are specified then
reports the timestamps of the first and last packets in each input file
and exits. Only one of these three options may be specified.
- Do not discard duplicate packets seen when merging multiple trace files.
Dump the start and end times specified by the given range and
exit. This option is useful for checking that the given range actually
specifies the times you think it does. If one of
-thas been specified then the times are dumped in the corresponding format; otherwise,
-R(raw format) is used.
Specify a number of
to wait after the last packet was seen before considering a session
to be expired (default: 0 = do not expire inactive sessions). This
is only effective when the
-soption is used to track sessions.
Specify the name
of PCAP files to which each session will be extracted (default: NULL = do
not extract sessions to separate files). This is only effective when the
-soption is used to track sessions.
- Print the tcpslice and libpcap version strings, print a usage message, and exit.
When merging more than one file, merge on the basis of
relative time, rather than absolute time.
Normally, when merging
files is done, packets are merged based on absolute time stamps. With
-lpackets are merged based on the relative time between the start of the file in which the packet is found and the time stamp of the packet itself. The time stamp of packets in the output file is calculated as the relative time for the packet within its file plus first time.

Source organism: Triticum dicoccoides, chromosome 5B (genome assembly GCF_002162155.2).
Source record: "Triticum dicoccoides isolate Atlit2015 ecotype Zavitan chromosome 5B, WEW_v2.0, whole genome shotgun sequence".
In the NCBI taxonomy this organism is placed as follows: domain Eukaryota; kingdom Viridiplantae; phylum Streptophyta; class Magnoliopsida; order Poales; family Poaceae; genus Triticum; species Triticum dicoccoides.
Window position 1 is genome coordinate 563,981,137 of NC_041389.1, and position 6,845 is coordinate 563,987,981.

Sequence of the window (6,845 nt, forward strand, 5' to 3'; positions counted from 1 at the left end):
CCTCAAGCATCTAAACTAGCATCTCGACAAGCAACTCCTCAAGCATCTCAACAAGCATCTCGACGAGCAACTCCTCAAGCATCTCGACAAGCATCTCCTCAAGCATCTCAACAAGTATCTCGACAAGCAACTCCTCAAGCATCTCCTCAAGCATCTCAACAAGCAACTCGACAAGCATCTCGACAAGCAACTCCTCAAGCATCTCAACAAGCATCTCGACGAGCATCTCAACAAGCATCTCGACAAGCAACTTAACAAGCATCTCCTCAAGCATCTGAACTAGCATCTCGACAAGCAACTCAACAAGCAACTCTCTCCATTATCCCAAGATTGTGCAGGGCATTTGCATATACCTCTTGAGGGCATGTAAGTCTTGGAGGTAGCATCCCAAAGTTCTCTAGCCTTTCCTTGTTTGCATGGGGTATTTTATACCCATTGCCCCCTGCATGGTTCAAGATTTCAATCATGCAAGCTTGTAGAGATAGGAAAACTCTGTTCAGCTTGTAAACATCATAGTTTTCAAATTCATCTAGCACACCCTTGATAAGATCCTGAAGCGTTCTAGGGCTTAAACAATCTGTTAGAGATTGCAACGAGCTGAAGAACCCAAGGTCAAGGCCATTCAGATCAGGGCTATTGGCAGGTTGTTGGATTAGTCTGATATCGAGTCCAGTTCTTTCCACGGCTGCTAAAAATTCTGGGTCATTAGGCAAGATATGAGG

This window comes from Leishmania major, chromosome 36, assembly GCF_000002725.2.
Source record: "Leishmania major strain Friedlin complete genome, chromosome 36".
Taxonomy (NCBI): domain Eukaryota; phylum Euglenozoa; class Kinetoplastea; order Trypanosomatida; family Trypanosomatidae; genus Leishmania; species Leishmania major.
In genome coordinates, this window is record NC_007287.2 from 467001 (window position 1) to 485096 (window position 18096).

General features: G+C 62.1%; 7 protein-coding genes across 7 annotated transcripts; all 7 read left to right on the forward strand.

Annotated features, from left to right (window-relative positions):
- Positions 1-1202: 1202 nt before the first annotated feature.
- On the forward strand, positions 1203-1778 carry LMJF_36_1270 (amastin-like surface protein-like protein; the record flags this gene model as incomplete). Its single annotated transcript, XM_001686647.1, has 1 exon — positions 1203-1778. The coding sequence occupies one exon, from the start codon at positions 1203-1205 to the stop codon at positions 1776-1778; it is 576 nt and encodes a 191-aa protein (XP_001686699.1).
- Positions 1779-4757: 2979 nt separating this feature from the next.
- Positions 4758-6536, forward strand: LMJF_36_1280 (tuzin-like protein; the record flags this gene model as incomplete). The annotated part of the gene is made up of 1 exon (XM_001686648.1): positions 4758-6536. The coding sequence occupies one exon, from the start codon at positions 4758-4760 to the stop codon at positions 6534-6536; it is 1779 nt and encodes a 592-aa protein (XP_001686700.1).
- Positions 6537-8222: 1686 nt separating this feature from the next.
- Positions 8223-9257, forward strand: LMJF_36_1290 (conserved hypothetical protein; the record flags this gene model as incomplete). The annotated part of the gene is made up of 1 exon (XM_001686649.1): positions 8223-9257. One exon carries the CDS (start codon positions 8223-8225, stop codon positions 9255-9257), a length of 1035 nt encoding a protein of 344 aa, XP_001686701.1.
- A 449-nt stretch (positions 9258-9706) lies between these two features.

- Dump the timestamps of the first and last packets in each input file as raw timestamps (i.e., in the form sssssssss.uuuuuu).
-Rexcept the timestamps are dumped in human-readable format, similar to that used by date(1).
Enable session tracking for the specified
which is a comma-separated list of the following:
- track all TCP connections
- track SIP-based VoIP calls, which may enable tracking of TCP connections but only the ones that are related to SIP calls. This feature is only available if tcpslice was linked against Aymeric Moizard's GNU oSIP library; if not, install the latest version of libosip2 from https://www.gnu.org/software/osip/ and recompile tcpslice.
- track H.323-based VoIP calls, which may enable tracking of TCP connections but only the ones that are related to H.323 calls. This feature is only available if tcpslice was linked against Objective Systems' Open H.323 library for C; if not, install the latest version of libooh323c from https://sourceforge.net/projects/ooh323c/ and recompile tcpslice.
Session tracking altogether is only available if tcpslice was linked against a recent version (>1.20) of Rafal Wojtczuk's Network Intrusion Detection System library; if not, install the latest version of libnids from http://libnids.sourceforge.net/ and recompile tcpslice.